Although, not too eager to sacrifice a holiday for what seemed like work, our curiosities still got the better of us and we pushed ourselves to just go. From the moment we emerged out of the ground from the metro station at Hauz Qazi Chowk (popular as Chawri Bazaar Metro Station), we realized that it was indeed a special day. This Chowk, where the crowds were usually dizzying, was almost deserted. We hopped on to a cycle rickshaw and started making our way to Sharif Manzil in Ballimaran, a place we had frequented ever so often over the summer.

As we entered Ballimaran, we realized that the streets that were usually bursting with people and commerce were silent – just long rows of closed shutters.  Some men were selling goats for sacrifice – Eid was coming up in a few days. For a fleeting moment one assumed that with Ramzaan going on, all shops being shut and the weather being sultry, most people would be indoors- just another holiday like it was for most of ‘New’ Delhi. Little did we know.

The emptier-than-usual lanes near Hauz Qazi Chowk. Photograph by Varun Bajaj ©

Crossing Ghalib’s haveli, we ventured into the gate of Sharif Manzil. We spotted our friend and host, 27 year old Amir and his cousins on the terrace, five floors above us, from the chowk in front of their building. Amir’s ground floor garment shop that also sold kites during the season and the neighbouring cyber cafe were both shut. Amir had asked us to make our way up to the chhat. The first flight of steep and long stairs took us directly to a generous balcony on the second floor. We went up the rickety spiral staircase, passed through a passage and climbed a ladder to reach the fourth floor. Finally we walked up a narrow staircase to the terrace and we were engulfed with sounds and color.

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The courtyard at Sharif Manzil. Photograph by Varun Bajaj ©

 The terrace itself was not so much a flat plane but a collection of distinct rooftops connected to each other. The highest of these had been appropriated by the patangbaaz. We arrived just as the motley crew of boys and young men were helping Amir set up a kite, thread the ribs and roll the manja on to the pin. Their undeclared captain wielded the huge kite, maybe five times the size of a normal one, tugging at it, waiting for it to catch the wind. Middle aged uncles looked on endearingly, calling out advice as they deemed fit. It was a grand production.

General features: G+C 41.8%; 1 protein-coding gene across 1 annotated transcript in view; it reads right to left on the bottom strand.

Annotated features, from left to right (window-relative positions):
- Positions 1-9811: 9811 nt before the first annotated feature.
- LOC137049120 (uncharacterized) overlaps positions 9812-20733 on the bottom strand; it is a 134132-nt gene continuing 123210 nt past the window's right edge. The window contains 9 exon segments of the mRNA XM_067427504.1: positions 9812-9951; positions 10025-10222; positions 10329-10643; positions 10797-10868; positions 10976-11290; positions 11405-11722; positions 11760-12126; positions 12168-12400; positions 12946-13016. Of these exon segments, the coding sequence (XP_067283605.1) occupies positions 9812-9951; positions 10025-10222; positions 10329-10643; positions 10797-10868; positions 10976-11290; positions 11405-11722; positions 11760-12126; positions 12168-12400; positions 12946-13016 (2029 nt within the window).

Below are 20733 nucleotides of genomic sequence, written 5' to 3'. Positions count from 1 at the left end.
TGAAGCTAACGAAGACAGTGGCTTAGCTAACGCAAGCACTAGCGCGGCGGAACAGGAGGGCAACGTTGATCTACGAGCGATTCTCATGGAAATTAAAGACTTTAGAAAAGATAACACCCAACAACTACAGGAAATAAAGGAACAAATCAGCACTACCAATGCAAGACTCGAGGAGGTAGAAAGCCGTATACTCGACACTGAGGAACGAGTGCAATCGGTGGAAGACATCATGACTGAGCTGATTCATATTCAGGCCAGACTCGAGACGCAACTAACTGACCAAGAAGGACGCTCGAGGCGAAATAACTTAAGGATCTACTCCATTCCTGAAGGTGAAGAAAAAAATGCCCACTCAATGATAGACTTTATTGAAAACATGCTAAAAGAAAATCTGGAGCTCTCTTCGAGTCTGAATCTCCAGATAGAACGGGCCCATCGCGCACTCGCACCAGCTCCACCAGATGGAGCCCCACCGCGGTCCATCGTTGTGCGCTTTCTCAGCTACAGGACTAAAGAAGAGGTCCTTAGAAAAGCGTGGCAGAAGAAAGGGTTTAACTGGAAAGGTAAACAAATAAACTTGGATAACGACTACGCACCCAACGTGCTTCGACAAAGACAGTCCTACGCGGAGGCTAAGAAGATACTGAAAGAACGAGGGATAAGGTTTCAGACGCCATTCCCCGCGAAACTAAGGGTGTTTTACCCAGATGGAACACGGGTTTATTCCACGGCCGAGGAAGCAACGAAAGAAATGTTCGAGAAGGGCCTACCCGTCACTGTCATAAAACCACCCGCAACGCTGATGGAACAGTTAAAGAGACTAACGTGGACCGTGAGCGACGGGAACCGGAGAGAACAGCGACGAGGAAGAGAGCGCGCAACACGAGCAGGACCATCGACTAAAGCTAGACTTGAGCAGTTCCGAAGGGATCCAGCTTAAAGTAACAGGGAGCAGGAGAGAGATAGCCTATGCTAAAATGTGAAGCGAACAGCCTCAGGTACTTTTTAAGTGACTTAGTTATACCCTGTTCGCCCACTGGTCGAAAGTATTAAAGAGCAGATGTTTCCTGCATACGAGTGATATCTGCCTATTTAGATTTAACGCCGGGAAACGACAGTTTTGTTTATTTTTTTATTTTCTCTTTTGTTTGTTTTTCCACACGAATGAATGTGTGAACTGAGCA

Amid the shouts of “kati, kati, KATI!” , we could hear some Bollywood music playing in the distance. Amir told us that mohalla usually hired a DJ and it was almost an open air terrace party on Independence Day. However, with the month of Ramzaan being observed, it was only correct to be respectful. Most of these people hadn’t eaten or even had a sip of water the whole day and still they were flying kites, shouting out to each other and just generally, being happy. There was an electric buzz in the air. The sky was a brilliant blue canvas against which hundreds of kites were painted. The emotion was building up like the heavy humidity that was so common this time of the year, though Amir pronounced it a clear afternoon. “As long as it’s windy, and kites are flying, it won’t rain.”